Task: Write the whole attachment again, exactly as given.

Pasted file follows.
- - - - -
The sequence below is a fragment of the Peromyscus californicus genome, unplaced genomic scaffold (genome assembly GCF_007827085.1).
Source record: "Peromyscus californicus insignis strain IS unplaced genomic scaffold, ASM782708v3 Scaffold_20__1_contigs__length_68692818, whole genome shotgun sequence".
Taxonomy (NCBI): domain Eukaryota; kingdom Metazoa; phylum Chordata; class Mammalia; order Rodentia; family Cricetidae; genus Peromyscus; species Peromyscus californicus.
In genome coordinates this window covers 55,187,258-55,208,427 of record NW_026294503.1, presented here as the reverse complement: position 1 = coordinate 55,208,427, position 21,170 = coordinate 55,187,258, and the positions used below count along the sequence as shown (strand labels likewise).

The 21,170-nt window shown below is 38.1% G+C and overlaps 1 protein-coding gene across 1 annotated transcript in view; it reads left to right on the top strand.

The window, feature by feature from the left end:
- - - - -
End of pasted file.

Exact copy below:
The sequence below is a fragment of the Peromyscus californicus genome, unplaced genomic scaffold (genome assembly GCF_007827085.1).
Source record: "Peromyscus californicus insignis strain IS unplaced genomic scaffold, ASM782708v3 Scaffold_20__1_contigs__length_68692818, whole genome shotgun sequence".
Taxonomy (NCBI): domain Eukaryota; kingdom Metazoa; phylum Chordata; class Mammalia; order Rodentia; family Cricetidae; genus Peromyscus; species Peromyscus californicus.
In genome coordinates this window covers 55,187,258-55,208,427 of record NW_026294503.1, presented here as the reverse complement: position 1 = coordinate 55,208,427, position 21,170 = coordinate 55,187,258, and the positions used below count along the sequence as shown (strand labels likewise).

The 21,170-nt window shown below is 38.1% G+C and overlaps 1 protein-coding gene across 1 annotated transcript in view; it reads left to right on the top strand.

The window, feature by feature from the left end: